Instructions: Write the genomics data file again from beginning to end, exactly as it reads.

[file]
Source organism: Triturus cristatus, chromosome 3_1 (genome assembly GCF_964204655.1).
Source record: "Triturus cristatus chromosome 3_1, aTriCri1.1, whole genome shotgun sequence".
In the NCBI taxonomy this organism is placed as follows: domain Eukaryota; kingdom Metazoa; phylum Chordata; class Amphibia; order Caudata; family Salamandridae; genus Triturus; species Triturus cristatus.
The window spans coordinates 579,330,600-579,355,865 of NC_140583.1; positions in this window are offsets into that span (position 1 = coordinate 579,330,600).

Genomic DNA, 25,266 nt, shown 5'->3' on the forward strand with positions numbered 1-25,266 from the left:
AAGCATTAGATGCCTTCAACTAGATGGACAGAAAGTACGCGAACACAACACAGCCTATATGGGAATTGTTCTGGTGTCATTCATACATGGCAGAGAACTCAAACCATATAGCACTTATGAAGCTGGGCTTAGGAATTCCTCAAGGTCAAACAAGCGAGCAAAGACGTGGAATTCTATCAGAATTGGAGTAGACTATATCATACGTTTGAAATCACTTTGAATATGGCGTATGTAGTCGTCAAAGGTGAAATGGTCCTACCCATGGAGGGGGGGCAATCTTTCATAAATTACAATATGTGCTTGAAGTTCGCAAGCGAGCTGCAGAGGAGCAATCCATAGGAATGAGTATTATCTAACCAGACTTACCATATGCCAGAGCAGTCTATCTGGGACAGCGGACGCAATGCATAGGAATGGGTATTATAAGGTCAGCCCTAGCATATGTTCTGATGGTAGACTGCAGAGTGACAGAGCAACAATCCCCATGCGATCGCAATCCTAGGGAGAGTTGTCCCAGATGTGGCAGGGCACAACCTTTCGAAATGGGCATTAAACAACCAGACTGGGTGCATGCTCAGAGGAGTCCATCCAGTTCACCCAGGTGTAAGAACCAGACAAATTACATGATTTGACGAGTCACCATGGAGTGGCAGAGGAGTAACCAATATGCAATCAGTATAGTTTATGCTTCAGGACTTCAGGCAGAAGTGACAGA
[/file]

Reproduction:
Source organism: Triturus cristatus, chromosome 3_1 (genome assembly GCF_964204655.1).
Source record: "Triturus cristatus chromosome 3_1, aTriCri1.1, whole genome shotgun sequence".
In the NCBI taxonomy this organism is placed as follows: domain Eukaryota; kingdom Metazoa; phylum Chordata; class Amphibia; order Caudata; family Salamandridae; genus Triturus; species Triturus cristatus.
The window spans coordinates 579,330,600-579,355,865 of NC_140583.1; positions in this window are offsets into that span (position 1 = coordinate 579,330,600).

Genomic DNA, 25,266 nt, shown 5'->3' on the forward strand with positions numbered 1-25,266 from the left:
AAGCATTAGATGCCTTCAACTAGATGGACAGAAAGTACGCGAACACAACACAGCCTATATGGGAATTGTTCTGGTGTCATTCATACATGGCAGAGAACTCAAACCATATAGCACTTATGAAGCTGGGCTTAGGAATTCCTCAAGGTCAAACAAGCGAGCAAAGACGTGGAATTCTATCAGAATTGGAGTAGACTATATCATACGTTTGAAATCACTTTGAATATGGCGTATGTAGTCGTCAAAGGTGAAATGGTCCTACCCATGGAGGGGGGGCAATCTTTCATAAATTACAATATGTGCTTGAAGTTCGCAAGCGAGCTGCAGAGGAGCAATCCATAGGAATGAGTATTATCTAACCAGACTTACCATATGCCAGAGCAGTCTATCTGGGACAGCGGACGCAATGCATAGGAATGGGTATTATAAGGTCAGCCCTAGCATATGTTCTGATGGTAGACTGCAGAGTGACAGAGCAACAATCCCCATGCGATCGCAATCCTAGGGAGAGTTGTCCCAGATGTGGCAGGGCACAACCTTTCGAAATGGGCATTAAACAACCAGACTGGGTGCATGCTCAGAGGAGTCCATCCAGTTCACCCAGGTGTAAGAACCAGACAAATTACATGATTTGACGAGTCACCATGGAGTGGCAGAGGAGTAACCAATATGCAATCAGTATAGTTTATGCTTCAGGACTTCAGGCAGAAGTGACAGA